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SALT LAKE CITY (AP) — A federal judge on Friday dismissed an excessive force lawsuit brought by the family of a Utah doctor who killed himself a day after his 2009 arrest in a multistate artifact looting investigation.
James Redd's family did not prove that Bureau of Land Management agents violated the doctor's constitutional rights, U.S. District Judge Robert Shelby ruled.
His widow, Jeanne Redd, filed the wrongful-death lawsuit in 2011, arguing that paramilitary agents overwhelmed her husband at gunpoint and subjected him to "inhumane and unjust acts."
But the judge disagreed, clearing BLM Agent Dan Love of any wrongdoing. Love oversaw the execution of search warrants at the Redd house in the small community of Blanding, Utah, on June 10, 2009, capping a two-year undercover operation in the Four Corners area of southern Utah.
James Redd, who maintained his innocence, was charged with one felony count of theft of Indian tribal property, specifically an effigy bird pendant worth $1,000. He and his wife were arrested along with 22 others.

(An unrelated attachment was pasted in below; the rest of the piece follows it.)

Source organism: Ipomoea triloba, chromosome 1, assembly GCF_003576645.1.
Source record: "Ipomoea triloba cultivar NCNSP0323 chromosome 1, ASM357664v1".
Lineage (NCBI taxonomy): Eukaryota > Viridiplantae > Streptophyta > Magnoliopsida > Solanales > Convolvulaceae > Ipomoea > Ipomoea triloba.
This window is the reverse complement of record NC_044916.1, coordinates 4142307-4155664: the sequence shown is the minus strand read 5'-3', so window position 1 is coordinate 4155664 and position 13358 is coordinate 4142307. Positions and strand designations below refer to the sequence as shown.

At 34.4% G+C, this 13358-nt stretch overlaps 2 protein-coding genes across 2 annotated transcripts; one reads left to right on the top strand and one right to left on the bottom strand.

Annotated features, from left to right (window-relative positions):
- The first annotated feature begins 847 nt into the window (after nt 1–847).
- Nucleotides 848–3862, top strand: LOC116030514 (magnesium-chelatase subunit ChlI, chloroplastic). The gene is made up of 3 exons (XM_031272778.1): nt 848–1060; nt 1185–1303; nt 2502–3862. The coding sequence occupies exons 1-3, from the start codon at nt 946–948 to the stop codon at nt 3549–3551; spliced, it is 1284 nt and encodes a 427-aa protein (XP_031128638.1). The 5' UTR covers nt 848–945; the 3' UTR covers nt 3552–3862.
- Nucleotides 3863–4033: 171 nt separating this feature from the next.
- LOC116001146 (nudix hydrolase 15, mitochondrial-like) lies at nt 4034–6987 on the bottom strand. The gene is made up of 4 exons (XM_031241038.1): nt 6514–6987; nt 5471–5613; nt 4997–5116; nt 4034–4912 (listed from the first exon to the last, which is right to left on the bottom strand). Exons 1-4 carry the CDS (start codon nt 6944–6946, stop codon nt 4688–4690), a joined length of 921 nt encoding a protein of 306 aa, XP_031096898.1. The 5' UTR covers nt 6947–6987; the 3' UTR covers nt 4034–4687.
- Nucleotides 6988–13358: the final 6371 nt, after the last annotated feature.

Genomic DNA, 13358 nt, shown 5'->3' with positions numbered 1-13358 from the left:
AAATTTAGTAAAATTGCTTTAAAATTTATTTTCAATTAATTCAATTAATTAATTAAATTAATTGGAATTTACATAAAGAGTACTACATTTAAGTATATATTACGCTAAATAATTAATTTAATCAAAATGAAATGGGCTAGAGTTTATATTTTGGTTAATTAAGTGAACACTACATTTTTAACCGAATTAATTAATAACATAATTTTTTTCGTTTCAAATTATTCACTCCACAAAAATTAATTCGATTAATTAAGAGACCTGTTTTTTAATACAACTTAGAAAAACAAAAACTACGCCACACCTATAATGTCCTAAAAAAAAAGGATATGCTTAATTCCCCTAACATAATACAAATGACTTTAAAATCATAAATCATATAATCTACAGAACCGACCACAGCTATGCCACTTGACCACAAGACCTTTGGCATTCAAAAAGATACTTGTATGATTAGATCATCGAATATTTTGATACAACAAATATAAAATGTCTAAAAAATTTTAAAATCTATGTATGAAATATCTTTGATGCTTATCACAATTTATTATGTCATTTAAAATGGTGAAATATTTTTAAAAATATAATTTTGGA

Jeanne Redd pleaded guilty to seven charges related to the theft and sale of artifacts and was sentenced to three years of probation.
The judge acknowledged that there was no evidence James Redd posed a threat or was violent but said BLM agents did nothing unreasonable.
"The agents' mere presence and proximity to Dr. Redd did not create an excessive show of force, even if the agents wore SWAT-like gear and carried — but did not point — machine guns," Shelby wrote.
U.S. Justice Department attorneys have said authorities sent dozens of agents partly because there were 120 boxes of evidence that needed to be collected, including 800 artifacts to catalog and identify.
The Redds' attorney, Shandor Badaruddin, said he was disappointed in the ruling and the family was considering whether to appeal.
The decision came a year after the judge dismissed four of five claims in the lawsuit. But he held a hearing in October to determine if there were sufficient facts to move forward with the accusation that Redd's Fourth Amendment rights were violated.
Neither the BLM nor the Justice Department immediately had comment.
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